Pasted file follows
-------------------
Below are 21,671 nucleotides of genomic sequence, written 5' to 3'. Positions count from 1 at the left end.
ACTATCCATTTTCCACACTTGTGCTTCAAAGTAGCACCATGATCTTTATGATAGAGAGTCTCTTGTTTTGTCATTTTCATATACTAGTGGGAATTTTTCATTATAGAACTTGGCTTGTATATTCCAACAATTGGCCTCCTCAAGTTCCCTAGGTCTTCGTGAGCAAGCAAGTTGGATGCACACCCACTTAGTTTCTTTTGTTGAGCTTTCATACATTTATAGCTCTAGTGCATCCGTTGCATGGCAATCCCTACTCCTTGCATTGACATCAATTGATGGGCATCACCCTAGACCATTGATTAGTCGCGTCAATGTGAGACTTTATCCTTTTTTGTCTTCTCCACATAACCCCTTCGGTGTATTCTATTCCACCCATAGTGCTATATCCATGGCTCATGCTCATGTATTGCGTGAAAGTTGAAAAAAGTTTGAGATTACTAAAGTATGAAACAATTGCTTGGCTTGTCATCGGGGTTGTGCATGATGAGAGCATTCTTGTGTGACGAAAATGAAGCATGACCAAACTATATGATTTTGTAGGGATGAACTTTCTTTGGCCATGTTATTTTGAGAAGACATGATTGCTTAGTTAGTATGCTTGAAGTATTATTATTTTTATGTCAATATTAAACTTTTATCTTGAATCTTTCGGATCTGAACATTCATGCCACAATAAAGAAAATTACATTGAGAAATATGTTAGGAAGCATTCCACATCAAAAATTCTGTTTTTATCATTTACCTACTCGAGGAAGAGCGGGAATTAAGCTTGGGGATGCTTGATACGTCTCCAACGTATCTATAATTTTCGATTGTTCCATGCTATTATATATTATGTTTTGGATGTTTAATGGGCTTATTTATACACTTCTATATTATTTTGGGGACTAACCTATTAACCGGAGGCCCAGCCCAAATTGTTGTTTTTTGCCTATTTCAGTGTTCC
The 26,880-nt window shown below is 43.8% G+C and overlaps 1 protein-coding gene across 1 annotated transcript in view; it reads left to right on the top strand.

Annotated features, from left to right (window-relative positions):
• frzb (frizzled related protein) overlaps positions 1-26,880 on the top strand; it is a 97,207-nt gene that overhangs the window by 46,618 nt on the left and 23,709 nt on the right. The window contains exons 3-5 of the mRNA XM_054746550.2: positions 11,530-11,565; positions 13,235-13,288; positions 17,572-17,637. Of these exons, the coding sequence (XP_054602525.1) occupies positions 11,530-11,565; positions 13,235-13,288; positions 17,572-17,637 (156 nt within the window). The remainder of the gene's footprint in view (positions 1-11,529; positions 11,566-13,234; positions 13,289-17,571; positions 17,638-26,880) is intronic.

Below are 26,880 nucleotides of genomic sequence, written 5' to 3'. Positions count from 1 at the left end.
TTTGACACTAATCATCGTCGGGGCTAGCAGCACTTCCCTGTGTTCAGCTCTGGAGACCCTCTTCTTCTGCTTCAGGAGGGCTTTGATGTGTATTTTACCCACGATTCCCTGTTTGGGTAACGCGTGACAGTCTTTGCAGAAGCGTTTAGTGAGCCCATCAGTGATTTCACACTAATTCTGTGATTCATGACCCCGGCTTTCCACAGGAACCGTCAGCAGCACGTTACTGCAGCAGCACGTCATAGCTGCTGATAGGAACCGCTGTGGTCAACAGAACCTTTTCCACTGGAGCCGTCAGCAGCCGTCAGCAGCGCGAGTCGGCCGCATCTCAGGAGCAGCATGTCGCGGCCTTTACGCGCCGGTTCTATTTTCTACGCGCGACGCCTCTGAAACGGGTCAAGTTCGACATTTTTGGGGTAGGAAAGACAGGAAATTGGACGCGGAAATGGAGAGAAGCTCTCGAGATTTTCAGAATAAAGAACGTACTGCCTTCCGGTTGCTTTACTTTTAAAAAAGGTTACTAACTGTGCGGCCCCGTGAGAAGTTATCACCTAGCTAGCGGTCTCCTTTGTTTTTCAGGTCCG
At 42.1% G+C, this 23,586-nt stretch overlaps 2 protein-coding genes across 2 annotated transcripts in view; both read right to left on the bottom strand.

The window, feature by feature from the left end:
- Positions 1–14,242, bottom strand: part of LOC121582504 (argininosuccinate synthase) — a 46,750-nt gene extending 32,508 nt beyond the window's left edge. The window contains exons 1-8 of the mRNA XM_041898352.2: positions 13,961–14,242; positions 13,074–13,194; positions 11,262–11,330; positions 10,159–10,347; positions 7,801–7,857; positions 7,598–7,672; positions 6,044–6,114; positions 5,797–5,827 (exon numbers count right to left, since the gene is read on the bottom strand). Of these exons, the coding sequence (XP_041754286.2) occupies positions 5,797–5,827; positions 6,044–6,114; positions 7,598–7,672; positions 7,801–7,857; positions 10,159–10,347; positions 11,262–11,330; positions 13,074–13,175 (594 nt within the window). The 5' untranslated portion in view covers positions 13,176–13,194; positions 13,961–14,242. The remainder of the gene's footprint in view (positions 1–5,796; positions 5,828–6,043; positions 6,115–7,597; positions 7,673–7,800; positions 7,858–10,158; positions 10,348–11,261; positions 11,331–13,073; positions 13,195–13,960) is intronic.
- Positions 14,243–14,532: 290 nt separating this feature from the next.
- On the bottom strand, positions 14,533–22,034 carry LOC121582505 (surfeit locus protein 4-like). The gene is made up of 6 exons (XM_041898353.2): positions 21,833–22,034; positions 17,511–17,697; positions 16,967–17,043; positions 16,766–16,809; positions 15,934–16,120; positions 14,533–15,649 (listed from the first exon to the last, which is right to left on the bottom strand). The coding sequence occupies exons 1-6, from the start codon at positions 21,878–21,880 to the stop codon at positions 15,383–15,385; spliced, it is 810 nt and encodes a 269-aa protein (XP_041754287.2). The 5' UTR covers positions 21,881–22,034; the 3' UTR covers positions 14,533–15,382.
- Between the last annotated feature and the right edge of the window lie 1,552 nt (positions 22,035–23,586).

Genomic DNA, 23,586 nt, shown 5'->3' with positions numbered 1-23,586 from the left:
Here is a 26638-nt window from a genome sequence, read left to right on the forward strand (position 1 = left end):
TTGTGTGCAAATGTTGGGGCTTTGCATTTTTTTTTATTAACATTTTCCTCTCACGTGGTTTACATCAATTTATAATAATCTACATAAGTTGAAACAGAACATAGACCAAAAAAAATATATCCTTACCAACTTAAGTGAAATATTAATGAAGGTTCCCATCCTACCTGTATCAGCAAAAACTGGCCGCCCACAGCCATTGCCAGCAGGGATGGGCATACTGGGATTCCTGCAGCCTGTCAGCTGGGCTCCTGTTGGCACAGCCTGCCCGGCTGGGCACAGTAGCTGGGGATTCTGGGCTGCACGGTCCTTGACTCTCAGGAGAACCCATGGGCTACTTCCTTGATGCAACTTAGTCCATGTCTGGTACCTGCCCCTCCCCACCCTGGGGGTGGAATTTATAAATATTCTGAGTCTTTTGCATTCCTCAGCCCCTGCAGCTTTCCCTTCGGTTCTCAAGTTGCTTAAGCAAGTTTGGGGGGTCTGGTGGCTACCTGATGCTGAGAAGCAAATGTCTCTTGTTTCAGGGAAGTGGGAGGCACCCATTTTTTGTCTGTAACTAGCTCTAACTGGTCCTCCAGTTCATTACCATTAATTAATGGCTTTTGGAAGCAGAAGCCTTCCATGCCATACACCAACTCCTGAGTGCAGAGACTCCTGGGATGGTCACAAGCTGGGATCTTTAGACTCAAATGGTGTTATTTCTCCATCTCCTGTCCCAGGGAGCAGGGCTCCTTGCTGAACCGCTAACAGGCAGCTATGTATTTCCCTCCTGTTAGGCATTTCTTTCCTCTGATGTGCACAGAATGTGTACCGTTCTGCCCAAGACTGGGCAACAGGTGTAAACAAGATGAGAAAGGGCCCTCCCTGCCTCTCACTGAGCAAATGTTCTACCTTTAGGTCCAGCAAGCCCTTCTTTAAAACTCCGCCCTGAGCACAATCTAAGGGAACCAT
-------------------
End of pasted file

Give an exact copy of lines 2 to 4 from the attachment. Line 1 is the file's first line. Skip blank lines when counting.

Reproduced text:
ACTATCCATTTTCCACACTTGTGCTTCAAAGTAGCACCATGATCTTTATGATAGAGAGTCTCTTGTTTTGTCATTTTCATATACTAGTGGGAATTTTTCATTATAGAACTTGGCTTGTATATTCCAACAATTGGCCTCCTCAAGTTCCCTAGGTCTTCGTGAGCAAGCAAGTTGGATGCACACCCACTTAGTTTCTTTTGTTGAGCTTTCATACATTTATAGCTCTAGTGCATCCGTTGCATGGCAATCCCTACTCCTTGCATTGACATCAATTGATGGGCATCACCCTAGACCATTGATTAGTCGCGTCAATGTGAGACTTTATCCTTTTTTGTCTTCTCCACATAACCCCTTCGGTGTATTCTATTCCACCCATAGTGCTATATCCATGGCTCATGCTCATGTATTGCGTGAAAGTTGAAAAAAGTTTGAGATTACTAAAGTATGAAACAATTGCTTGGCTTGTCATCGGGGTTGTGCATGATGAGAGCATTCTTGTGTGACGAAAATGAAGCATGACCAAACTATATGATTTTGTAGGGATGAACTTTCTTTGGCCATGTTATTTTGAGAAGACATGATTGCTTAGTTAGTATGCTTGAAGTATTATTATTTTTATGTCAATATTAAACTTTTATCTTGAATCTTTCGGATCTGAACATTCATGCCACAATAAAGAAAATTACATTGAGAAATATGTTAGGAAGCATTCCACATCAAAAATTCTGTTTTTATCATTTACCTACTCGAGGAAGAGCGGGAATTAAGCTTGGGGATGCTTGATACGTCTCCAACGTATCTATAATTTTCGATTGTTCCATGCTATTATATATTATGTTTTGGATGTTTAATGGGCTTATTTATACACTTCTATATTATTTTGGGGACTAACCTATTAACCGGAGGCCCAGCCCAAATTGTTGTTTTTTGCCTATTTCAGTGTTCC
The 26,880-nt window shown below is 43.8% G+C and overlaps 1 protein-coding gene across 1 annotated transcript in view; it reads left to right on the top strand.

Annotated features, from left to right (window-relative positions):